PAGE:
Strong growth predicted for Latin American construction
20 April 2022
Construction output in Latin America is forecast to grow 5% in 2022 and is expected to reach US$545.6 billion, up from US$519.4 billion in 2021, according to a report from data and analytics company GlobalData.
This 5% growth would be a decline from the 12.8% increase in construction output over 2021, as the region bounced back after being badly impacted by the Covid-19 pandemic.
The region’s largest country, Brazil, performed strongly in 2021 with levels higher than they were before the pandemic. The report also noted that Argentina and Peru have also performed strongly, while Mexico’s performance has been sluggish, with the country struggling to regain output lost in 2020. It is not expected to reach pre-pandemic levels until 2025.
“After a sharp fall in output, a low base effect combined with fiscal stimulus and accommodating monetary policy spurred a strong recovery in construction output over 2021,” said Jack Riddleston, economist at GlobalData.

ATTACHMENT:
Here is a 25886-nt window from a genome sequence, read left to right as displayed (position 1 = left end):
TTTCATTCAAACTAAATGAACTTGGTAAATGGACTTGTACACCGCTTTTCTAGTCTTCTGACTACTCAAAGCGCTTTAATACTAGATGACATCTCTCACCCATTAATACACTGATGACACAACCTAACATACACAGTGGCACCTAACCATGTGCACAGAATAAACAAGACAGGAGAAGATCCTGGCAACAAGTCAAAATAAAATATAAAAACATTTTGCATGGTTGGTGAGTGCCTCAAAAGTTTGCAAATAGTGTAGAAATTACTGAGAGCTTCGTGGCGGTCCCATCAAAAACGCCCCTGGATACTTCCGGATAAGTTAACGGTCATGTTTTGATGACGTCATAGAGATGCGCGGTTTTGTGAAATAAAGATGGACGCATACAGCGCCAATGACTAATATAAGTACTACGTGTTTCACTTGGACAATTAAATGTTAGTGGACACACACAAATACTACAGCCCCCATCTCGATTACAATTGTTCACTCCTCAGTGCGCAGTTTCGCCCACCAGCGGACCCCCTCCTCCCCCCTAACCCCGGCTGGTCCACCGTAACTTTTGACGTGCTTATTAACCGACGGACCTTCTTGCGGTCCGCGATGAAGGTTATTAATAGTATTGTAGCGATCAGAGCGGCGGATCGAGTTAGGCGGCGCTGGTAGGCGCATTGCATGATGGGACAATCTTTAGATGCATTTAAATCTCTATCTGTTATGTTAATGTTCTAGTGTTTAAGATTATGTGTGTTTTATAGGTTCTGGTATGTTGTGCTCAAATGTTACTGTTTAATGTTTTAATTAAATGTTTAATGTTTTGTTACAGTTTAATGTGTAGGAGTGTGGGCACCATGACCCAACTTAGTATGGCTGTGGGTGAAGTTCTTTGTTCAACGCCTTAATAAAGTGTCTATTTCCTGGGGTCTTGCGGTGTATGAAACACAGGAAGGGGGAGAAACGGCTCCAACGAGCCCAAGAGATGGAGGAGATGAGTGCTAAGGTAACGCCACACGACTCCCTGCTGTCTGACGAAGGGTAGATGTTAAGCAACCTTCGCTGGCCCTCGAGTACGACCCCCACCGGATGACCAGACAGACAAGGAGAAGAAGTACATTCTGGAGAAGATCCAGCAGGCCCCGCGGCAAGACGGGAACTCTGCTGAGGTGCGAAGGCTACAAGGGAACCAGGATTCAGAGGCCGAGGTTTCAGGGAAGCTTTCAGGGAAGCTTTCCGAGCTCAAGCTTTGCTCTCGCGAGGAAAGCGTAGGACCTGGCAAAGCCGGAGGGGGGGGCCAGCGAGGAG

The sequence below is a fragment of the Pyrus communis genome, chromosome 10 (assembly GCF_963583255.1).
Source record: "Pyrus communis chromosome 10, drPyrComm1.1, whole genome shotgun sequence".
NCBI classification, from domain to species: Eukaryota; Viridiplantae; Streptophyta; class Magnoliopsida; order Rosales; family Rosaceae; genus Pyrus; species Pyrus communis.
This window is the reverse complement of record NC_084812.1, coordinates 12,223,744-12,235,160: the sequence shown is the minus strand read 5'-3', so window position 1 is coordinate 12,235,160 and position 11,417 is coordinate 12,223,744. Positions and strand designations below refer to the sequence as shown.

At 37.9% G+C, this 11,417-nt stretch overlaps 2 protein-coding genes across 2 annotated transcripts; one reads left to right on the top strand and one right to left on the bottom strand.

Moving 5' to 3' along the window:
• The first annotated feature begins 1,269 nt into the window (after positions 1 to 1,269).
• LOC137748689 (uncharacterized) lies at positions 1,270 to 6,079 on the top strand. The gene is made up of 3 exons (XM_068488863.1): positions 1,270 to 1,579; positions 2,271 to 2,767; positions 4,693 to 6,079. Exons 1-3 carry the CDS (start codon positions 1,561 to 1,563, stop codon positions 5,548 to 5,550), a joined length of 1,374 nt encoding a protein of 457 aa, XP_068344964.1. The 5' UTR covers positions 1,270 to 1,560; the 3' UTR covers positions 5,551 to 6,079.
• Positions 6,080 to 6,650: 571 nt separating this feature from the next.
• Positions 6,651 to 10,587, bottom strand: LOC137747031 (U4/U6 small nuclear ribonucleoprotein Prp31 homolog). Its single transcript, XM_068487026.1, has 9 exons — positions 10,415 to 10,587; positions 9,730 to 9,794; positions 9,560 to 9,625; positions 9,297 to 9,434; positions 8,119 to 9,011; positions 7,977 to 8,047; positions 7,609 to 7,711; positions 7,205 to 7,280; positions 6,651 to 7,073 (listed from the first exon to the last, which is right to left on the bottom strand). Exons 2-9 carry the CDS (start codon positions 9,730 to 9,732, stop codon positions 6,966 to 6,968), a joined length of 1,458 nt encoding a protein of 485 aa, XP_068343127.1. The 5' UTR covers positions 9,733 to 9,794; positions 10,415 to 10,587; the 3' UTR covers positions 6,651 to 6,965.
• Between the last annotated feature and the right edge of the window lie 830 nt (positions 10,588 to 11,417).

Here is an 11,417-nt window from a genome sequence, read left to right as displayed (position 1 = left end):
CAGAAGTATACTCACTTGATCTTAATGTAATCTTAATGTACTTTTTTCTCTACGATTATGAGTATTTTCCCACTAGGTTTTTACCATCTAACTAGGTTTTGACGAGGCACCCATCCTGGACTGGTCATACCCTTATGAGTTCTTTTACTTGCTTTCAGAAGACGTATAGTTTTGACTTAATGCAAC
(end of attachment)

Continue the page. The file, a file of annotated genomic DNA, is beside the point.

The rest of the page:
“The fiscal response to the pandemic largely separated countries in the region as public works soaked up much of the losses to the private sector. In Brazil, a large-scale fiscal response drove much of the recovery in output. In Mexico, on the other hand, the government sought to control the deficit leading to a muted fiscal response and consequently a sluggish recovery in output.”
The global surge in commodity prices and supply-chain fragilities has led to rampant inflation in the region – inflation has run into double figures in major economies in the region, such as Brazil and Argentina, with Argentina’s surpassing 50% in 2021.
Construction material costs such as steel, lumber and concrete have weighed on the value chain causing delays and cost hikes. On a positive note, higher prices in commodities have benefitted much of Latin America; soaring copper, lithium and other base metal prices have resulted in increased export earnings and tax revenue, which bodes well for a more positive investment climate.